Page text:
Let’s navigate through compensations seen not just the ankle, but up the chain!
Do you have ankle problems? Done a bunch of wall ankle stretches to no avail?
Perhaps you have to look elsewhere. Namely, how ankle restrictions link up through the rest of the body. How are ankle limitations commonly seen manifested through common compensatory strategies?
That’s what we dive into in today’s post. Check out Movement Debrief Episode 155 below to learn more.
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Turned-in ankles with knee valgus
Question: I have a client who has turned in ankles. This affects her hips as her knees cave in. She has strength in her quads but can not perform the hinge movement or squats properly. I’m not sure how I can help her?
Answer: What we are seeing here fam is a twist, and not the cool Chubby Checker kind.
I’m talking about a twist of the distal femur going in one direction, and the tibia in another.
If the knee is caving in and the ankle is inverting, you have a situation where the distal femur is internally rotating, and the tibia is externally rotating:
When you see a twist like this, it is not uncommon for knee flexion to be limited, as this position is also the screw home position that occurs with knee extension. Which fam, you kinda sorta need to bend your knee when you squat and hinge.
I talk about how to untwist legs in this post, but we basically have to look at reversing this mechanism. But in order to teach this person’s body to go the other way, we have to start up top. The pelvis
If you are seeing knees caving in like cray, there is a good chance the pelvis is anteriorly tilting/orienting. This position allows more internal rotation to occur, but at the consequence of losing available relative motion between joints.
So first, you must reorient the pelvis. Teach some posterior tilting aka the tuck. This hooklying tilt progression is a great starting point for most:
I would also get WAY good at my stuff on the stacking starter pack:
Once your client is a bad mother tucker. You can then start working on “untwisting” the knee joint and altering ankle position. To untwist, you have to drive the following movements:
- Femoral external rotation
- Tibial internal rotation
- Foot/ankle pronation
These movements naturally occur at either small amounts of knee/hip flexion or all the way at end-range knee/hip extension. Since this client struggles with squats and hinges, it probably makes sense to start with something higher depth. A squat variation with a band around the knees (only light pressure) while keeping inside heel contact could be money:
Once you got this, we can then push into the troubled range. Mid-depth squats and deadlifts require internal rotation, so we want to try and maintain leg position when we go here. Doing a split squat while keeping the knee out and inside foot contact is a great place to go:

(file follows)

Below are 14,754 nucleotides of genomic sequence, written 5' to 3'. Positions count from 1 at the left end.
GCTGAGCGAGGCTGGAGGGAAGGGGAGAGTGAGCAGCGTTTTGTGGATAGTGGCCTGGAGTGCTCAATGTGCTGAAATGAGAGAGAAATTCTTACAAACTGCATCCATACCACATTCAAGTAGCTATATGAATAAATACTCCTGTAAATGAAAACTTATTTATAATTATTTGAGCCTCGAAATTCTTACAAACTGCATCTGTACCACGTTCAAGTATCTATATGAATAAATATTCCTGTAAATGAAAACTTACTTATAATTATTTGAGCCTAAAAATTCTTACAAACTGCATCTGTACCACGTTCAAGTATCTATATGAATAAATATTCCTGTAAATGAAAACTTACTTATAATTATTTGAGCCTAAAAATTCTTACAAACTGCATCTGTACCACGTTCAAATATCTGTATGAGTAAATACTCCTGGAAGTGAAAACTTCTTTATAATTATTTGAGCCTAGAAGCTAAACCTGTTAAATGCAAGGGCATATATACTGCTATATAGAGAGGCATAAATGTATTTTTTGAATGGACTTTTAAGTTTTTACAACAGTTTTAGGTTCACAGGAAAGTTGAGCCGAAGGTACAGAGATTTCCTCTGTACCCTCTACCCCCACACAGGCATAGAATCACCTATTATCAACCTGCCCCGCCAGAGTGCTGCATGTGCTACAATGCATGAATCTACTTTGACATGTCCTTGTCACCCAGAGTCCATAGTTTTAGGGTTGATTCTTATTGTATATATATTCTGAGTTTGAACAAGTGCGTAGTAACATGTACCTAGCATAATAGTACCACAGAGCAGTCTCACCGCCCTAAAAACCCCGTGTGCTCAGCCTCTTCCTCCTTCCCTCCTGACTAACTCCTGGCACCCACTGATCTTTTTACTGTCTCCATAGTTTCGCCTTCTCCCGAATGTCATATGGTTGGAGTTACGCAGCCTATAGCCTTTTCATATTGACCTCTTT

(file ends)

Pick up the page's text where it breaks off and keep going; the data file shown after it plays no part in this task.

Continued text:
To really crush things depth wise, you can progress to all the way at the bottom position of a split squat. We are talking internal rotation city fam! I would start with this half kneeling progression, really emphasizing the twist:
Your terminal move should be the bottoms up shifty split squats. This move is an absolute monster, but you can bet that your squat is going to reach BOSS status:
Now fam, I’d be remiss to say it would probably be worthwhile to continue training the squat as you work through this progression. By elevating the heels on a ramp, you bias the entire leg to external rotation, which will make your life WAY easier when it comes to squatting.
You can start with a ramp goblet squat
Then progress to something like a zercher:
You do that, and NO ONE will mess with you J
The link between ankle dorsiflexion and hip internal rotation
Question: I’m having problems with ankle dorsiflexion on my right side. It feels blocked at the talus and I often even hear and feel clicking in that area. I Also notice that the medial maleolous is more prominent on that side almost like there is excessive tibial internal rotation?
I was doing movement screening and realized my hip internal rotation on that same side was very restricted, so I started working on that and noticed that it helped both of those symptoms in my ankle!
I still have a lot of stiffness on dorsiflexion though and though I’ve been working in the hip for about 2 weeks now I seem to still be stiff every morning until I do my 90/90 hip lift and work on the hip IR.
Is there anything you recommend doing for this situation and how long till I see lasting changes or maybe how should I program working on this issue? Thanks!
Answer: JD here found a dope link between ankle and hip motions. Namely, as the ankle dorsiflexes and everts, the hip must internally rotate. You can see this link by simply everting and dorsiflexing and watching where your knee goes.
JD is also correct in that medial malleoli prominence corresponds with tibial internal rotation. This orientation is likely the way that he gets internal rotation to occur throughout his extremity when he needs it, especially if we aren’t seeing a whole lot at the ankle and the hip. With this presentation, there could be a few different possibilities:
- There could be bone growth at the medial malleoli, which we can’t change (Wolff’s law fam!)
- The foot could be “stuck” in a supinated position (external rotation), limiting dorsiflexion, with the internal rotation occurring solely at the distal tibiofibular joint
- The subtalar joint could be limited in eversion (external rotation orientation) and the midfoot and distal tibiofibular joint could be pronated (internal rotation)
In any of these cases, the intervention remains the same:
Teach this leg internal rotation.
You could totally use the previous progression we discussed in the last question, making sure to really emphasize calcaneal eversion and foot pronation. I’m talking TONS of inside heel and arch contact.
The only tweak I would make to the above progression is potentially using ramps for every move. This addition would limit the dorsiflexion demands, especially if big fam over here has very little dorsiflexion.
Muscle strengthening after ankle surgery?